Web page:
What opportunities might this technology present to conservation efforts?
On the plus side, obviously, it would be exciting to bring back a species that human beings drove to extinction. But even if we weren’t able to do that, the technology presents an appealing opportunity to recover DNA from preserved specimens of an endangered species and use it to enhance the genetic diversity of the surviving population.
Can you please elaborate on that?
Conservationists have recovered many endangered species from very low population levels and saved them from extinction. The problem is, they’re often genetically depauperate, or lacking in genetic diversity. If we can recover some of the lost genes from preserved specimens collected before the population crashed, we might greatly improve the species’ prospects for long-term survival.
How would a conservation biologist go about actually applying this?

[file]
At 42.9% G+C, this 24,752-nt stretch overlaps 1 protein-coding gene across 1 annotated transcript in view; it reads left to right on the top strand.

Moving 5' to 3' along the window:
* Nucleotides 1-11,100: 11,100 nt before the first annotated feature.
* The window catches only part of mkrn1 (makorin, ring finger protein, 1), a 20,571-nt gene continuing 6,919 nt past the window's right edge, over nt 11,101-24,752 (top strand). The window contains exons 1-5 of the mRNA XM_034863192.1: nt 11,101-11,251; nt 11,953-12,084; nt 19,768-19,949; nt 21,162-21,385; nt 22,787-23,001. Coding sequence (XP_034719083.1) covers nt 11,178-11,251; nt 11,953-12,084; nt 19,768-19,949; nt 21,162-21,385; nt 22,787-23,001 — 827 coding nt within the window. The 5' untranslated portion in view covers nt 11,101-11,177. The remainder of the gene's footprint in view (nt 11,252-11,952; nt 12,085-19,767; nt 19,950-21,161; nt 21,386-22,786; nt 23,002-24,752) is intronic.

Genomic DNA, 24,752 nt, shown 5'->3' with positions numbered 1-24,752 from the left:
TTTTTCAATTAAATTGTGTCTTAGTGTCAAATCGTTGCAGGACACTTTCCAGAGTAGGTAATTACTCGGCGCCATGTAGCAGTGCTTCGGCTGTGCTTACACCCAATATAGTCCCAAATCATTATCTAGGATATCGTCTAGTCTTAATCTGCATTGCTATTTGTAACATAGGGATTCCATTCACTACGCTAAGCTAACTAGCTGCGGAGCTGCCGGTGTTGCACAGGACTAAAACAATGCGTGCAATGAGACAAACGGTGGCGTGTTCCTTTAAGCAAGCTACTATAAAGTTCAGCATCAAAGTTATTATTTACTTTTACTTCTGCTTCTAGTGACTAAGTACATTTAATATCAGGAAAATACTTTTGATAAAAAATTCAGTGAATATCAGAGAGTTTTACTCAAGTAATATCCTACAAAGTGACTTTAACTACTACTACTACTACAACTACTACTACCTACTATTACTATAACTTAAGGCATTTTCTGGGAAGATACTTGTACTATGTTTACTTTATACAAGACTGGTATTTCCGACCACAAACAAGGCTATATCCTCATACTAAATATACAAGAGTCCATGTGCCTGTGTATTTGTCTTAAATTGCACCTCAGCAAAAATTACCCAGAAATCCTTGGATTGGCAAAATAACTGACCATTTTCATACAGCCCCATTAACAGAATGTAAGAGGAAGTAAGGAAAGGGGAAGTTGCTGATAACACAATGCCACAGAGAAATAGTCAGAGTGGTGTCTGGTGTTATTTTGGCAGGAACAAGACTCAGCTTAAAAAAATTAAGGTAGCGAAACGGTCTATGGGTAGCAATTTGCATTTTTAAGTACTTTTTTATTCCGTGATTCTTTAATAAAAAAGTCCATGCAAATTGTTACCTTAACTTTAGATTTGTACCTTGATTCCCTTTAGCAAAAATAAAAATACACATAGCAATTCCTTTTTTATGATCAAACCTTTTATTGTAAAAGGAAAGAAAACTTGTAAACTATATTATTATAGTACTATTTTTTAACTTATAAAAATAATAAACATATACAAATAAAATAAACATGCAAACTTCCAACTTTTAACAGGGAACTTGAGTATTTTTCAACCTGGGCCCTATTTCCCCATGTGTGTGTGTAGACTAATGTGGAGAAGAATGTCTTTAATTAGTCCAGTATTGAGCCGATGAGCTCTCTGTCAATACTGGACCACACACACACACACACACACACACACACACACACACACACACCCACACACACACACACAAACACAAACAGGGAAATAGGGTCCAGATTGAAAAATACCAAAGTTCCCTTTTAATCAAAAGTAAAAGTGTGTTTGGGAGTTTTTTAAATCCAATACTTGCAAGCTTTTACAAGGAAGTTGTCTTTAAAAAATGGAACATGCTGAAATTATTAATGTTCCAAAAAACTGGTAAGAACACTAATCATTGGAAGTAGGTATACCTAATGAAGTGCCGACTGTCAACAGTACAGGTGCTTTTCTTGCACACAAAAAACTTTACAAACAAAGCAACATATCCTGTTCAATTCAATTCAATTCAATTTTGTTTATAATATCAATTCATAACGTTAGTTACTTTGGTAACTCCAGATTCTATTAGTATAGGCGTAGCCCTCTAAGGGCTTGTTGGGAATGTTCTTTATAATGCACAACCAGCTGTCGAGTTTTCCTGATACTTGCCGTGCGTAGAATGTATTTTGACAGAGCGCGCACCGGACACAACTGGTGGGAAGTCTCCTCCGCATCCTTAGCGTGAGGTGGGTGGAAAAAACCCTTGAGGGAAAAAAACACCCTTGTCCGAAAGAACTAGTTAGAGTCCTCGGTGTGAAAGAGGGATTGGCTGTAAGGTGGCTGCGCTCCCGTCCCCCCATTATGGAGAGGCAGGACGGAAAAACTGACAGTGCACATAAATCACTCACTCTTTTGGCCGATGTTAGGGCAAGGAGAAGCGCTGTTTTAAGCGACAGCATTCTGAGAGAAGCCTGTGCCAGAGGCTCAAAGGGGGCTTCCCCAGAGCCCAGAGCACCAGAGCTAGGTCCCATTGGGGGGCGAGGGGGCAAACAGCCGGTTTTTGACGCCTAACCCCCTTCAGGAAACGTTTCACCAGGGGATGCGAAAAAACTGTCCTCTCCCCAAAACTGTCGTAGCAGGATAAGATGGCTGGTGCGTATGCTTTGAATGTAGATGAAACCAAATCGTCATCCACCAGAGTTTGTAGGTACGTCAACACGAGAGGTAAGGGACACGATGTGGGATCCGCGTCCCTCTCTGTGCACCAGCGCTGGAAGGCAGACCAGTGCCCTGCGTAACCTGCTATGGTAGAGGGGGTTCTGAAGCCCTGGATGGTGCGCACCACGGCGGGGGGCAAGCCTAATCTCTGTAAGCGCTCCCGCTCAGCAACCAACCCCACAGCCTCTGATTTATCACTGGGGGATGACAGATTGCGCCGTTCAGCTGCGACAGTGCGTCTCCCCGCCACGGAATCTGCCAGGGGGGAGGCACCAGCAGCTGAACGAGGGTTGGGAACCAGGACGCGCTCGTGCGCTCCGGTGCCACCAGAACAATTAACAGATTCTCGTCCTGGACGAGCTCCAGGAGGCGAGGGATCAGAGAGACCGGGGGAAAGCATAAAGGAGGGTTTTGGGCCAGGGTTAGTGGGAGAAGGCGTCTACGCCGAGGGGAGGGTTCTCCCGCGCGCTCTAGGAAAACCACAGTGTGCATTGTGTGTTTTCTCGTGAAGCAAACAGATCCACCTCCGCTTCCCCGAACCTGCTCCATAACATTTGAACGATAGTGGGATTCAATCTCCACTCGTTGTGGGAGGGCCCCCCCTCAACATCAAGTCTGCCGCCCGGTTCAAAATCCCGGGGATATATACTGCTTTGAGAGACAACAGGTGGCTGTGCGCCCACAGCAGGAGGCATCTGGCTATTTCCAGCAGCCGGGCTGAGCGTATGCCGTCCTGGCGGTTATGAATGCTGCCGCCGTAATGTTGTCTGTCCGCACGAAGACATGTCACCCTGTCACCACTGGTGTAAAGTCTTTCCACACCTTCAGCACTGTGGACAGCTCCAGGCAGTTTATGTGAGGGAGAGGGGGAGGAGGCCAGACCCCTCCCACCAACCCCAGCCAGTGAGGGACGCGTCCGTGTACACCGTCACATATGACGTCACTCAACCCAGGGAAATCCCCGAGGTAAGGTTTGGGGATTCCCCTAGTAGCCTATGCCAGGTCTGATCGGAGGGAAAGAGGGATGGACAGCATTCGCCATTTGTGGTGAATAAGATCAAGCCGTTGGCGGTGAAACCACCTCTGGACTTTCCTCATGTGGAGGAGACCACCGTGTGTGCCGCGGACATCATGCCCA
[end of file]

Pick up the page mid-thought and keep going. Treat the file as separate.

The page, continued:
De-extinction is still an unproven concept, but it’s likely that sometime in the coming decades it will happen. Once they have revived individuals of an extinct species in the lab, then conservation biologists could try to recover the species by captive breeding and reintroducing the species to the wild. But conservation biologists get concerned about some of the details: Which species are going to be revived? Are they the right species? Are they the species that have the best chances for long-term survival in the world today? Are they species that might actually enhance the ecological health of the ecosystem that they were once part of, like the wolves reintroduced to the Yellowstone ecosystem? These are all questions of setting priorities for which species to actually revive.
How would you recommend setting priorities?